Coaching and psychotherapy aren’t necessarily at odds with each other. A licensed professional counselor may even recommend some kind of coaching as part of your treatment, depending on your diagnosis and what he or she feels will help you progress.

However, at times, coaching doesn’t help, and that can feel defeating. There are healthy ways to process the realization that coaching did not give you the progress you’d hoped for.

Different kinds of coaching.

The first way to reflect on your experience is to decide what kind of coaching you engaged in and if it was appropriate for your needs. This isn’t always obvious, but it can help to acknowledge if the coaching did not meet your expectations.

Goal-oriented coaching supports a person who wants to achieve something specific. Maybe a client comes to life coaching because he or she wants to lose weight, get a specific degree, or change careers. The coaching they receive will be targeted to the goal they want to accomplish.

If this is the type of coaching you received, and you didn’t set out with a specific goal, that could be why you feel coaching didn’t help.

Mental or emotional wellness coaching guides a client toward a soft goal of sorts. It may be that a client wants to feel like she can think clearly or move through her day with emotional stability. While these are less specific goals, they are still focused on the present. It is important to remember that a true life coach will not diagnose any condition or illness.

Coaches also don’t prescribe medication or delve into a client’s past. They are strictly to help a person in the present get where they want to go in the future.

Why coaching didn’t fit.

If you sought a coach on the advice of a friend or after doing online research, it might just be that the coaching you found wasn’t with the right practitioner, wasn’t the right timing, or wasn’t the right kind of coaching. Beginning with a trial approach is okay to do, but only if your expectations are set accordingly.

Believing that a coach would fix your problems, help you communicate better with your spouse, or suddenly make you feel happy with your life are all broad. They are lofty wishes rather than specific measurable goals that a coach can help you progress toward.

If you’re unhappy, a great place to begin is by seeing a licensed, professional psychotherapist. By meeting with someone who has the license to diagnose and treat mental illnesses, you are working with a practitioner who has all the tools to recognize the underlying causes of your struggle.

Coaching doesn’t support this kind of treatment because it only looks at the present and the future, not at a person’s past, medical history, or other important factors. Coaches are not required to hold specific licenses, they’re not regulated, and they do not all have the same educational background.

Another reason coaching may not have worked for you is that you weren’t ready.

Many psychotherapists can become coaches, but not all coaches are skilled and degreed to be licensed in therapy or trauma-informed psychology. If you sought a coach before you were ready, it could be that a coach will help you in the future. Perhaps you first need a trained counselor to help you sort through your past or uncover the root of your emotional state.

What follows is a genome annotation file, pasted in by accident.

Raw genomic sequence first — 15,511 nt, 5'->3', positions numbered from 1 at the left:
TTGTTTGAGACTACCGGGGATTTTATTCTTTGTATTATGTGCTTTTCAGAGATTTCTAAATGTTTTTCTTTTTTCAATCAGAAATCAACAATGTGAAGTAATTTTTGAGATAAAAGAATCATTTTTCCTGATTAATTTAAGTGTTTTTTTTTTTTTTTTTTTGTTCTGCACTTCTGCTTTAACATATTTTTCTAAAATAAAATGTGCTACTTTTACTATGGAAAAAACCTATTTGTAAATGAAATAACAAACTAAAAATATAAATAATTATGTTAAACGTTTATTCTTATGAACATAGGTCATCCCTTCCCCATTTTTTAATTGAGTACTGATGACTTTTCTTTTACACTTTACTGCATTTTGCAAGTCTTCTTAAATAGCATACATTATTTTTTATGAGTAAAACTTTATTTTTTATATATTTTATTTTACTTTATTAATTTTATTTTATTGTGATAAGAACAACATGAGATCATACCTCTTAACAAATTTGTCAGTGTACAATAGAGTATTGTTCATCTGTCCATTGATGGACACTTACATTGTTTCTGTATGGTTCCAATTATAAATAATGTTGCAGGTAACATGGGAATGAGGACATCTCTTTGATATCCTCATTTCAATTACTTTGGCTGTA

If you realized that your goals weren’t clear, you needed to dive deeper into the past, or your goals unearthed a mental health struggle, coaching wouldn’t work – yet. A licensed counselor can help you recognize when the timing for coaching will be appropriate after you spend time processing previous hurts, grief, or mental illness that needs to be treated.

How to tell a coach it’s not a good fit.

When you hire a coach, it is often for a few sessions or even a preset amount of time. Perhaps you bought a coaching package for six sessions or you decided to pay for three months of weekly coaching.

If you realize in the second week that you’ve made a mistake, it’s okay. Talk to the coach about what you’re realizing and see what kind of policies they have around canceling early. If you plan to pursue treatment with a licensed mental health provider, it’s important to be upfront about that with the coach.

Honesty will get you closer to the pathway you’re ready for, and you can always return to coaching later.

Coaching gets a negative reputation sometimes because it’s a field with little oversight. However many trained, trauma-informed psychologists also offer coaching services to people who have been to therapy and are looking for help making progress on specific goals.

If you are looking for a coach and want to ensure you are in the right place, contact us at San Diego Christian Counseling today. If you think a licensed therapist is what you need, we can help you find one in your area.

“Directions”, Courtesy of Jamie Templeton,, CC0 License; “Working Woman”, Courtesy of Brooke Cagle,, CC0 License; “Weather vane”, Courtesy of Jordan Ladikos,, CC0 License


Articles are intended for informational purposes only and do not constitute medical advice; the Content is not intended to be a substitute for professional medical advice, diagnosis, or treatment. All opinions expressed by authors and quoted sources are their own and do not necessarily reflect the opinions of the editors, publishers or editorial boards of San Diego Christian Counseling. This website does not recommend or endorse any specific tests, physicians, products, procedures, opinions, or other information that may be mentioned on the Site. Reliance on any information provided by this website is solely at your own risk.
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